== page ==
Oracle, the powerful multinational tech company, filed a lawsuit in United States District Court on November 29. Suits are filed by companies like these on a daily basis. So what makes this suit so different? For starters, Secretary of Labor Eugene Scalia was named in the suit. In addition to Scalia, Craig Leen also finds himself in legal hot water.
He is the director of the Office of Federal Contract Compliance Programs. According to this complaint, the Office of Federal Contract Compliance Programs is violating several laws. They are accused of violating the Equal Employment Opportunity Act of 1972, the Civil Rights Act of 1964 and even the Constitution itself.
Oracle’s claims definitely have validity and Scalia should be willing to admit that publicly. The procedures that take place under the current guidelines also allow the Office of Federal Contract Compliance Programs to ignore the importance of due process. President Trump will also need to take certain steps to make sure that these types of issues do not continue in the years to come.
Administrative tyranny is at an all time high and this is something that needs to be addressed. Other executive agencies need the proper direction, so that mistakes like these can be avoided in the future. Otherwise, lawsuits like the one Oracle has decided to file are only going to become more and more commonplace.
We need to be challenging the status quo. Administrative tyranny has been allowed to reign supreme for far too long. Too many officials were willing to stand idly by and allow these decisions to take place, oblivious to their long term effect. Judicial, executive and legislative powers should not be combined into one singular authority.
This is the sort of power that the Office of Federal Contract Compliance Programs has been allowed to enjoy for far too long now. Executive Order 11246 was signed into law by Lyndon B. Johnson back in 1965 and mandated affirmative action. Nondiscrimination was also considered, as the government looked to assist minorities and female employees who were not getting a fair shake.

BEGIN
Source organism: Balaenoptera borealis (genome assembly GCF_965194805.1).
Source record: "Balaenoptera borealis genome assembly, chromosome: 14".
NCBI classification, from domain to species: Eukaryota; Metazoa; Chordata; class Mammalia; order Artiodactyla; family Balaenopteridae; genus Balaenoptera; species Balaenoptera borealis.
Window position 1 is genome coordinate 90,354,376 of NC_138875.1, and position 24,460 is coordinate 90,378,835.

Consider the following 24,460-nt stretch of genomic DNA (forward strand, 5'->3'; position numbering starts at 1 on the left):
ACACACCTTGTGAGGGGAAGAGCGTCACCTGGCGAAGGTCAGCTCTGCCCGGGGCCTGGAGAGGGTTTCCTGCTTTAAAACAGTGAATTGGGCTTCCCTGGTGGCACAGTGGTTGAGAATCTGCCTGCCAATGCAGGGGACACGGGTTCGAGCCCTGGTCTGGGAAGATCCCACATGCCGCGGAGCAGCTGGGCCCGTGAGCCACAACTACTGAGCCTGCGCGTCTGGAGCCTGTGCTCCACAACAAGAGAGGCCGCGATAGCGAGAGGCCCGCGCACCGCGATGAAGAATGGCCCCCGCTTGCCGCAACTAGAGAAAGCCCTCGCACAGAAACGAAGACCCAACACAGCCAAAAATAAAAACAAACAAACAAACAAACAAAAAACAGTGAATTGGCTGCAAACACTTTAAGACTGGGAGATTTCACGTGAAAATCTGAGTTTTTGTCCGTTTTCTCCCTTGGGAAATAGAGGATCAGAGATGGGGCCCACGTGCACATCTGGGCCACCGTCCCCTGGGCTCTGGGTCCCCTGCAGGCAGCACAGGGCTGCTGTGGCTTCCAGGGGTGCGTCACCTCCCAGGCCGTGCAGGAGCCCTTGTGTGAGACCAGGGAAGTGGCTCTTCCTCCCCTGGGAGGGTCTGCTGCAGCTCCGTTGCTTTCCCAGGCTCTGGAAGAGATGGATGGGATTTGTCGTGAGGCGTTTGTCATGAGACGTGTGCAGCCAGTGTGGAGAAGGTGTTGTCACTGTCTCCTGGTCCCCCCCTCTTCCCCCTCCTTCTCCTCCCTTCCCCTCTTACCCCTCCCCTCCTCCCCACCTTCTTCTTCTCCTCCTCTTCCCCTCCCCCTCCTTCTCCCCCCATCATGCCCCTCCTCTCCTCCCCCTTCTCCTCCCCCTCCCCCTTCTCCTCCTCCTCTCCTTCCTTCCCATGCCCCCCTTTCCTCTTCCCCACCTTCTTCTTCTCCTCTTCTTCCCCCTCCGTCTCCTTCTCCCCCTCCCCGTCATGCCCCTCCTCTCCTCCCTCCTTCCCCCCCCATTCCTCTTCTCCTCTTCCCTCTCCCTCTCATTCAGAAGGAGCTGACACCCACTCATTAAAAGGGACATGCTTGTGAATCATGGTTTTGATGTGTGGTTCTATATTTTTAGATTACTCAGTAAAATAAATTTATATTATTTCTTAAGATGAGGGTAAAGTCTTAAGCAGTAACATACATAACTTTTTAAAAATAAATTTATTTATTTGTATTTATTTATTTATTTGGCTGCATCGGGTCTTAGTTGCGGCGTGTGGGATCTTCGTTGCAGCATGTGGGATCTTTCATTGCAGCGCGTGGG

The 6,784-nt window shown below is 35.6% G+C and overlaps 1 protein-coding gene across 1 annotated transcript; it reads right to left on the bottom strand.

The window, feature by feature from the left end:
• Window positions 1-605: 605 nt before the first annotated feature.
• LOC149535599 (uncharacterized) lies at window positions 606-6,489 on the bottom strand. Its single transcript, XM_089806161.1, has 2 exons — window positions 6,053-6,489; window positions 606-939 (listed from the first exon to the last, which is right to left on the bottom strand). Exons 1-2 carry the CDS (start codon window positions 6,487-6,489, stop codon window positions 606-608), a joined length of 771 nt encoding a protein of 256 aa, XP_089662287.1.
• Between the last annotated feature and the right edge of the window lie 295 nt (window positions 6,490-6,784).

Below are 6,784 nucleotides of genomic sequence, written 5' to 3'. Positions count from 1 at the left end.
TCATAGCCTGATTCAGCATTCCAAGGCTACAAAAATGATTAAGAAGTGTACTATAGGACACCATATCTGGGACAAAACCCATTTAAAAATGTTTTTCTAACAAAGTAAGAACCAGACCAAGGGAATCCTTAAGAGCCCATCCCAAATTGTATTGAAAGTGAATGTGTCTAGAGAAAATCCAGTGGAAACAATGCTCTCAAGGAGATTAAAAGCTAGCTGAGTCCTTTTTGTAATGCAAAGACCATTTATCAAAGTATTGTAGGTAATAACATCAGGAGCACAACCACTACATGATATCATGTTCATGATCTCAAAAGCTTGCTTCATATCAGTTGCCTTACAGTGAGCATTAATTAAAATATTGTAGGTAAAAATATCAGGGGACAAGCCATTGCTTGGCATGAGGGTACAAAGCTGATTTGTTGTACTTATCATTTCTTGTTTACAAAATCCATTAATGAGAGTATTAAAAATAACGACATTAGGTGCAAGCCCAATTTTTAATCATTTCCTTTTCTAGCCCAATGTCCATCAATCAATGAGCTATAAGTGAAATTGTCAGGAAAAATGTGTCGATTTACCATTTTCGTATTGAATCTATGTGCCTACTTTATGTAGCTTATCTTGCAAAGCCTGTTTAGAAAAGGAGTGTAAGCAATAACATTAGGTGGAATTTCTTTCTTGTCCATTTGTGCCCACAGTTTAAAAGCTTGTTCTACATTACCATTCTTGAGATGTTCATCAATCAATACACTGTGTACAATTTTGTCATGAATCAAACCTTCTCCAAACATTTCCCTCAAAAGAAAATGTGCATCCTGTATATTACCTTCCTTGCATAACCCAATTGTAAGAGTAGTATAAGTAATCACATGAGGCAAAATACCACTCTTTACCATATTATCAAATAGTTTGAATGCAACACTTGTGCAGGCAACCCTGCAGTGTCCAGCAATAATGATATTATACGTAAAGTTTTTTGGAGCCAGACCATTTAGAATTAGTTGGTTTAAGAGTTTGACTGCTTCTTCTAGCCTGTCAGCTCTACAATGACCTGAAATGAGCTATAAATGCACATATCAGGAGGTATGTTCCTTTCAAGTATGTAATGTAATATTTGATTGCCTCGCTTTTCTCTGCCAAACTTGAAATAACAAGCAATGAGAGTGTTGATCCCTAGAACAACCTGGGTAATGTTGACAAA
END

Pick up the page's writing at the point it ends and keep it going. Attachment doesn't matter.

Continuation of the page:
By questioning the level of power that the Office of Federal Contract Compliance Program has, we are not looking to disrespect or demean what they were trying to accomplish. The accumulation of powers is something that should always be avoided at all costs, even when the mission at hand seems to be a benign one.
The actions that are deemed nondiscriminatory or affirmative are only being determined by one branch. If violations take place, this is the only branch that has the power to rectify them. This branch has the ability to kill off any company at any time, especially when massive fines are levied.
In some cases, permanent disbarment takes place and there is no way for a company to rally from this type of ruling. It is easy to see why so many are nervous about the level of power that the branch has been allowed to consolidate. This is why there are so few suits that have questioned the level of power that the office has accumulated.
No one wants to be on the receiving end of a major fine or a disbarment. The office cannot possibly provide due process because of their obvious level of impartiality. How can enforcement offices possibly feign ignorance about changes that they have already decided to mandate? This is a thorny question and it is one that Oracle is committed to getting to the bottom of.
The Trump administration, for their part, has continued to defend this level of tyranny and we cannot believe that they are willing to do so. Just before Trump’s inauguration took place, a suit was filed against Oracle by the U.S. Department of Labor. It was alleged that they had participated in systemic racism against their employees.
The suit is still ongoing. The theory that this suit is based happens to be a simplistic one and it is hard to see how it would continue if the tyranny was ended. Administrative tyranny might be a common fear but it seems to manifest itself in ways that do not make a great deal of sense.
By convincing the American public that they need to try anything in order to alleviate their economic hardships, this is how these destructive alliances are created. The United States Supreme Court is already known for the invalidation of many legislative veto attempts. This is their chance to take an all important step forward and end the procedural tyranny that is keeping the nation from reaching its full potential.